Just went over with my class the differences between the pre-WWI classical gold standard and the interwar gold standard. Among other things, we discussed B.Eichengreen's point that as more people became enfranchised it becomes incredibly difficult to follow the rules of the game with an international gold standard. Short-term domestic economic concerns trump any external economic balance questions. From that perspective it is not surprising that the classical gold standard worked well--with less enfranchisement--while the Bretton Woods eventually collapsed. For this reason, I am not sure there will ever be an international monetary system that isn't compromised for domestic concerns.

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  3. David,

    I simply do not think that Eichengreen is correct. Okay, maybe that is a little too harsh, but if he is correct, he is only half correct. Allow me to explain.

    Under a fractional gold standard there is sufficient room for maneuverability for monetary policy in the short run. However, monetary policy is severely constrained in the long run. Thus, the fractional gold standard contains the proper institutional framework to promote good monetary policy.

    I don't know if anyone still reads it, but Jurg Niehans The Theory of Money is one of the best texts I have read on monetary theory. His chapter on commodity money alone is worth the cover price. He makes the point above by saying the a fractional gold standard prevents bad policies and bad economics (and this is someone who favored a fiat currency) through this long run constraint. In other words, there is room for countercyclical monetary policy, so long as it is subsequently corrected.

    The Bretton Woods system is different from the prewar gold standard in that the dollar was essentially a fiat currency although it was pegged to gold. However, this system theoretically combined the best features of a bimetallic standard and a fractional gold standard in that:

    (1) the dollar and gold could basically serve as buffer stocks for one another.

    (2) there was room for short-term monetary policy.

    Eichengreen is correct in saying that the enfranchisement caused domestic concerns to take precedent. This is the basic story that the system was inherently fragile. However, this is not the case. What caused the system to collapse was bad monetary policy. The ultimate irony is that a system that characteristically prevents inflationary policies actually collapsed because of inflationary policies. However, this is not because of enfranchisement, but rather bad long-term monetary policy of the 1960s and early 1970s.

    Thus, the system collapsed not because of a desire to satisfy domestic concerns, but rather because of long-term inflationary policies. Now, one could spin this as enfranchisement, but such policies are bad as long term strategies whether the currency is backed by/pegged to gold or fiat.

    Basically, the point that I am trying to make is that bad monetary policy is bad monetary policy and that short run domestic concerns, such as cyclical unemployment, are not sufficient to collapse a gold standard (whether the prewar standard or the Bretton Woods system).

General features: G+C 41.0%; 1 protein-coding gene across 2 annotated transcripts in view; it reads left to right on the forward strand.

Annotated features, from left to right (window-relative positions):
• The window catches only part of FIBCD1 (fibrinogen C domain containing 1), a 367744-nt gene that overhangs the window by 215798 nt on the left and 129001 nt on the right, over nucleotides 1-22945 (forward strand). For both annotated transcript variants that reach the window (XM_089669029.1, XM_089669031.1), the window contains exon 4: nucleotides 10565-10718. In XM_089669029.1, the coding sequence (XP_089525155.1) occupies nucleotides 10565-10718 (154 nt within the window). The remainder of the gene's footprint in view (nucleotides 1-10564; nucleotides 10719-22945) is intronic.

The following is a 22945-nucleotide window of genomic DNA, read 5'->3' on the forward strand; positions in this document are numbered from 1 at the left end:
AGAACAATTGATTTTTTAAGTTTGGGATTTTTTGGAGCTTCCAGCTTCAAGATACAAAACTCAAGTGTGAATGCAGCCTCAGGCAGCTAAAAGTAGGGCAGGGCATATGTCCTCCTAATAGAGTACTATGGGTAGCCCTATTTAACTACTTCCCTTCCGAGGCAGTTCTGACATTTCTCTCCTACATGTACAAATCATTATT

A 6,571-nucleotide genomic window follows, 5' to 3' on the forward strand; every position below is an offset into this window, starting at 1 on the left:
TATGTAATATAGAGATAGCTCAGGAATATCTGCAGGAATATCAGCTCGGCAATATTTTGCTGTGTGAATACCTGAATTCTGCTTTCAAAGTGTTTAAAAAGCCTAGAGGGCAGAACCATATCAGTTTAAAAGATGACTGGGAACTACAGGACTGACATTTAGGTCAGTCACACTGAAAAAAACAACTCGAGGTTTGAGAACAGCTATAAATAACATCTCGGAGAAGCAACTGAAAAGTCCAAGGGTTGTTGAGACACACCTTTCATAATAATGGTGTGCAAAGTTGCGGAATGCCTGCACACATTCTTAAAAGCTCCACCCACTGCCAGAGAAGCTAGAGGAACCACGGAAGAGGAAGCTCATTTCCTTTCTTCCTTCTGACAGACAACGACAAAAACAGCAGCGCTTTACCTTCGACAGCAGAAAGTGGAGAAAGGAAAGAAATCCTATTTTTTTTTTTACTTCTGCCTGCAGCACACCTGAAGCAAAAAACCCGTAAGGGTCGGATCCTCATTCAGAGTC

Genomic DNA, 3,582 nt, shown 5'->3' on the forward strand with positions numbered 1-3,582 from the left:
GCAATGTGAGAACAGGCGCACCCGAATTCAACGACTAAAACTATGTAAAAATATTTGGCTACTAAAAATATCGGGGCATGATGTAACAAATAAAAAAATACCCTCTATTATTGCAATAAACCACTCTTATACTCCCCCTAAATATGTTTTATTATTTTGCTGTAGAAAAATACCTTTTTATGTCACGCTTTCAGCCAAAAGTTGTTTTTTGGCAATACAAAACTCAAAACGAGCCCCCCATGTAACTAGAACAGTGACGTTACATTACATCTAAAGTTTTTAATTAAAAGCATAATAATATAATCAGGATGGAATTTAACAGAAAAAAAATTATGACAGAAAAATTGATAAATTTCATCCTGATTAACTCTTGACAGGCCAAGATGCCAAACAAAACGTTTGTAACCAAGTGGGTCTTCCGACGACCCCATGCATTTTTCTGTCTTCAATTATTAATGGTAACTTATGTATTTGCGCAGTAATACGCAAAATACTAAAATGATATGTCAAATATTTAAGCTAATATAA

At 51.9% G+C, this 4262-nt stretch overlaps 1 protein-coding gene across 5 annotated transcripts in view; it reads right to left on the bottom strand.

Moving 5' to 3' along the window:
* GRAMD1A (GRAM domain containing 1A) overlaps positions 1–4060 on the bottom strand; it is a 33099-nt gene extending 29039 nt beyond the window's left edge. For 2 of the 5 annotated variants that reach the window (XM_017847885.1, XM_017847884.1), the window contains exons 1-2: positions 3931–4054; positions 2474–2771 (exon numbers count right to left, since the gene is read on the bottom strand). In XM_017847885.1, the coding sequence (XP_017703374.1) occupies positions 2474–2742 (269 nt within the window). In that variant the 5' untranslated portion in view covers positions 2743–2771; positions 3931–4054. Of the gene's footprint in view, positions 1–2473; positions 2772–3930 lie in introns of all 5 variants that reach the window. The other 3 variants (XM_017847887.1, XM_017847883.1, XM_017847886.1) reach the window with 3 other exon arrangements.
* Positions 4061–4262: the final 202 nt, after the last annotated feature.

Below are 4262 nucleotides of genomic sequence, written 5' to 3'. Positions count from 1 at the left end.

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  4. Thanks for the tip on Jurg Niehans' The Theory of Money. I am interested in learning how there can be short-run maneuverability of a gold standard.

    Here is my question: are bad economic policies themselves partly the product of the political pressures inherent in a democracy. I am not saying it is impossible to have good policies with full enfranchisement, but on the margin it got to be more difficult to make tough economic choices. Think, for example, of the difficulties with free trade policies.

    Paul Volker demonstrated you can make tough choices in the face of immense opposing political pressure. I wonder, though, whether he would have been able to make the tough calls if he had had to deal with the 24-7 media coverage we have today.

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  5. David,

    I should clarify that there is short run flexibility under a fractional gold standard, in which the amount of monetary gold is only a fraction of the money supply. This does not apply under a pure gold standard. I don't know how well this fits with the interwar period, but it certainly fits the postwar era up to the collapse of Bretton Woods.

    Also, you write,

    "Here is my question: are bad economic policies themselves partly the product of the political pressures inherent in a democracy. I am not saying it is impossible to have good policies with full enfranchisement, but on the margin it got to be more difficult to make tough economic choices."

    I am not refuting this claim. However, the point that I am making is that under the Bretton Woods system, there was the flexibility to conduce short run expansionary policies so long as this expansion was corrected over the long term. The problem is that the 1960s and 1970s were not examples of short term expansionary policies, but rather perpetual policies.

    Gold is simply the nominal anchor. If the inflation forecast is the nominal anchor, would this not similarly be prone to enfranchisement?

    My fundamental point is that we know that short term monetary policy can be expansionary. However, in the long run, we simply end up with inflation. The Bretton Woods system essentially put a long run constraint on monetary policy. However, the U.S. simply inflated its way out of the constraint and the system.

    With an independent central bank and a clear recognition of what monetary policy can and cannot do, I simply do not understand how enfranchisement matters. In other words, there was as much of a problem with the idea of the role of monetary policy during the Bretton Woods era as there was with enfranchisement. Just look at Friedman's 1968 AEA Address. At the time it was see as somewhat controversial. Today, much of it is generally accepted.

    Thus, I think that bad policy is much more to blame than enfranchisement.